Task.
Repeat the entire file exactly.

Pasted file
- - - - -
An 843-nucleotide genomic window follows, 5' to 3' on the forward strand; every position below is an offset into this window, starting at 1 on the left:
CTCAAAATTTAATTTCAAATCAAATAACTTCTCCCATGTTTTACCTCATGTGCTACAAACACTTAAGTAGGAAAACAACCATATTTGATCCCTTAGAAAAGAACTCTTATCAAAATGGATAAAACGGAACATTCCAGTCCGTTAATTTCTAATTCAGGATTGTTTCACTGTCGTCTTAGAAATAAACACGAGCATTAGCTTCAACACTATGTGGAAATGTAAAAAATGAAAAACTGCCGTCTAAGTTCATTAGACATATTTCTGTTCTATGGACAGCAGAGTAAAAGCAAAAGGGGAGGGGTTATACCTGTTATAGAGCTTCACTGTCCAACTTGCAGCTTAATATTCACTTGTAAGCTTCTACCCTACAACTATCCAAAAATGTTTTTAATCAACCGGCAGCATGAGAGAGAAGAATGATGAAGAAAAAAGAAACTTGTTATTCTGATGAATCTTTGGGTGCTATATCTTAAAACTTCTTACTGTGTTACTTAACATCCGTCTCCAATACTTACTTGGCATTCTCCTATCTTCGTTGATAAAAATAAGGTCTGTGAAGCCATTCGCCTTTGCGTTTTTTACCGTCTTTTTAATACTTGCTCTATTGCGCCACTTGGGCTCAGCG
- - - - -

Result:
An 843-nucleotide genomic window follows, 5' to 3' on the forward strand; every position below is an offset into this window, starting at 1 on the left:
CTCAAAATTTAATTTCAAATCAAATAACTTCTCCCATGTTTTACCTCATGTGCTACAAACACTTAAGTAGGAAAACAACCATATTTGATCCCTTAGAAAAGAACTCTTATCAAAATGGATAAAACGGAACATTCCAGTCCGTTAATTTCTAATTCAGGATTGTTTCACTGTCGTCTTAGAAATAAACACGAGCATTAGCTTCAACACTATGTGGAAATGTAAAAAATGAAAAACTGCCGTCTAAGTTCATTAGACATATTTCTGTTCTATGGACAGCAGAGTAAAAGCAAAAGGGGAGGGGTTATACCTGTTATAGAGCTTCACTGTCCAACTTGCAGCTTAATATTCACTTGTAAGCTTCTACCCTACAACTATCCAAAAATGTTTTTAATCAACCGGCAGCATGAGAGAGAAGAATGATGAAGAAAAAAGAAACTTGTTATTCTGATGAATCTTTGGGTGCTATATCTTAAAACTTCTTACTGTGTTACTTAACATCCGTCTCCAATACTTACTTGGCATTCTCCTATCTTCGTTGATAAAAATAAGGTCTGTGAAGCCATTCGCCTTTGCGTTTTTTACCGTCTTTTTAATACTTGCTCTATTGCGCCACTTGGGCTCAGCG